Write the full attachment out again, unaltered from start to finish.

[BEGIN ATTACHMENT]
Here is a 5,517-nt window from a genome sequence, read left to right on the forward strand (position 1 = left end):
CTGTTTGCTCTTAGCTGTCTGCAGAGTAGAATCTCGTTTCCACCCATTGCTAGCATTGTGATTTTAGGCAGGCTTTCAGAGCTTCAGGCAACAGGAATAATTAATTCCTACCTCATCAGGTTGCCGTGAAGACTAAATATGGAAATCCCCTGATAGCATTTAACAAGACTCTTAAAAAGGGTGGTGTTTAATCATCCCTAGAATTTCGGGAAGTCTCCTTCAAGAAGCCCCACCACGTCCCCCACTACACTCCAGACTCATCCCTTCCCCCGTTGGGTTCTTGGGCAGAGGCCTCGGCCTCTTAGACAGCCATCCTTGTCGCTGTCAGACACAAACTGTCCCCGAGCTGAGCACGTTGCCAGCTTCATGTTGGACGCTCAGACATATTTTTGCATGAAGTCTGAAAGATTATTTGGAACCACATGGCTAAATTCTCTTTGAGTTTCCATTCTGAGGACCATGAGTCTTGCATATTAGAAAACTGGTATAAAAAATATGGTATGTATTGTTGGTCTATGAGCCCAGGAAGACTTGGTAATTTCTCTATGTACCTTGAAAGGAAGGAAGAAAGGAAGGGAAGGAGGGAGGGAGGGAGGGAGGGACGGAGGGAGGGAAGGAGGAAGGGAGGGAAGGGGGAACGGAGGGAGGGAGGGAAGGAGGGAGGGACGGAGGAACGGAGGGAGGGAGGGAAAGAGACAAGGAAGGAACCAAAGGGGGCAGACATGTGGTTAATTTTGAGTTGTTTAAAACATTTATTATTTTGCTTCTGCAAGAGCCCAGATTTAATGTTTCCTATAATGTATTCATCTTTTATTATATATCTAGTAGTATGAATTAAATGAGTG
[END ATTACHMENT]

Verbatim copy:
Here is a 5,517-nt window from a genome sequence, read left to right on the forward strand (position 1 = left end):
CTGTTTGCTCTTAGCTGTCTGCAGAGTAGAATCTCGTTTCCACCCATTGCTAGCATTGTGATTTTAGGCAGGCTTTCAGAGCTTCAGGCAACAGGAATAATTAATTCCTACCTCATCAGGTTGCCGTGAAGACTAAATATGGAAATCCCCTGATAGCATTTAACAAGACTCTTAAAAAGGGTGGTGTTTAATCATCCCTAGAATTTCGGGAAGTCTCCTTCAAGAAGCCCCACCACGTCCCCCACTACACTCCAGACTCATCCCTTCCCCCGTTGGGTTCTTGGGCAGAGGCCTCGGCCTCTTAGACAGCCATCCTTGTCGCTGTCAGACACAAACTGTCCCCGAGCTGAGCACGTTGCCAGCTTCATGTTGGACGCTCAGACATATTTTTGCATGAAGTCTGAAAGATTATTTGGAACCACATGGCTAAATTCTCTTTGAGTTTCCATTCTGAGGACCATGAGTCTTGCATATTAGAAAACTGGTATAAAAAATATGGTATGTATTGTTGGTCTATGAGCCCAGGAAGACTTGGTAATTTCTCTATGTACCTTGAAAGGAAGGAAGAAAGGAAGGGAAGGAGGGAGGGAGGGAGGGAGGGACGGAGGGAGGGAAGGAGGAAGGGAGGGAAGGGGGAACGGAGGGAGGGAGGGAAGGAGGGAGGGACGGAGGAACGGAGGGAGGGAGGGAAAGAGACAAGGAAGGAACCAAAGGGGGCAGACATGTGGTTAATTTTGAGTTGTTTAAAACATTTATTATTTTGCTTCTGCAAGAGCCCAGATTTAATGTTTCCTATAATGTATTCATCTTTTATTATATATCTAGTAGTATGAATTAAATGAGTG